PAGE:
These days, a good word about Christopher Columbus is about as rare as an insult was 100 years ago.
For one thing, there's the ongoing question of whether a man can really "discover" a continent that is already inhabited. There's the much-repeated charge that he was only in it for the riches; that he was an imperialist, even that he was the founder of the Atlantic slave trade.
In the 1990s, the city of Berkeley actually gave up celebrating Columbus Day altogether and renamed it "Indigenous People's Day."
But whichever way you come down on the Columbus debate, here's the good news: Columbus Day in the United States is not really about Columbus anyway. Nor is it about 1492; in fact, it's about 1892, the year President Benjamin Harrison issued the proclamation establishing a day to honor the "400th anniversary of the discovery of America."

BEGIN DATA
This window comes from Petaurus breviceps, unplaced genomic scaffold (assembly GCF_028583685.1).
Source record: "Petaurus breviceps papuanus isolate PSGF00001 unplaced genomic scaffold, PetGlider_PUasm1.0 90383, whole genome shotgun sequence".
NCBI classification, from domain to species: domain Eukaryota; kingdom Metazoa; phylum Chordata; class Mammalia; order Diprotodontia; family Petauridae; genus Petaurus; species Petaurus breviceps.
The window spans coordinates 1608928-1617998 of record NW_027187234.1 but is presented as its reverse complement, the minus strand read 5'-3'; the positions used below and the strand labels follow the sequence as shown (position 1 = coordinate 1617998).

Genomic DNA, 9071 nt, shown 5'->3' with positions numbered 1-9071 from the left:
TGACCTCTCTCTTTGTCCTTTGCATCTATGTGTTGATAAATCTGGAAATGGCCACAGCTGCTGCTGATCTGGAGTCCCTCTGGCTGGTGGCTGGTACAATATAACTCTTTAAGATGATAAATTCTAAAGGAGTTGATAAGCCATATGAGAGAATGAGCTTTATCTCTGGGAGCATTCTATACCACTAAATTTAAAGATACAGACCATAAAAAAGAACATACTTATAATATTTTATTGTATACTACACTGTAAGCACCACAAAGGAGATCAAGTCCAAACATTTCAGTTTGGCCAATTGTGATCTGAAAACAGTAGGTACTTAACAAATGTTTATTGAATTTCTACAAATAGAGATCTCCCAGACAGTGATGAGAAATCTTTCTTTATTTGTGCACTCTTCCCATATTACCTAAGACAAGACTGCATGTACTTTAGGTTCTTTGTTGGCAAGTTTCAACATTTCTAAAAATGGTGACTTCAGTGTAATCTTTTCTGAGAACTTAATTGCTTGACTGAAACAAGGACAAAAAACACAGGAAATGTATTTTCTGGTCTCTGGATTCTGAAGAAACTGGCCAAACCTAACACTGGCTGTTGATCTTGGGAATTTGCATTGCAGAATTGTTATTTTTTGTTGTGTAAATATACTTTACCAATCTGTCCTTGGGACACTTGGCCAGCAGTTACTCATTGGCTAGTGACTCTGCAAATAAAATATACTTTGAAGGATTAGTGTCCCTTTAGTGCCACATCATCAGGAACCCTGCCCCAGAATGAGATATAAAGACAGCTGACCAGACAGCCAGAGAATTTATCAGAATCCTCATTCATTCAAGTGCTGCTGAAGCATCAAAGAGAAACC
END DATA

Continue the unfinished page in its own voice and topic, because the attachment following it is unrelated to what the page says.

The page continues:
Before that, Columbus wasn't at the forefront of our national mythology. One hundred years earlier, the tercentenary of his landing in the New World had been barely noticed -- except in smallish gatherings...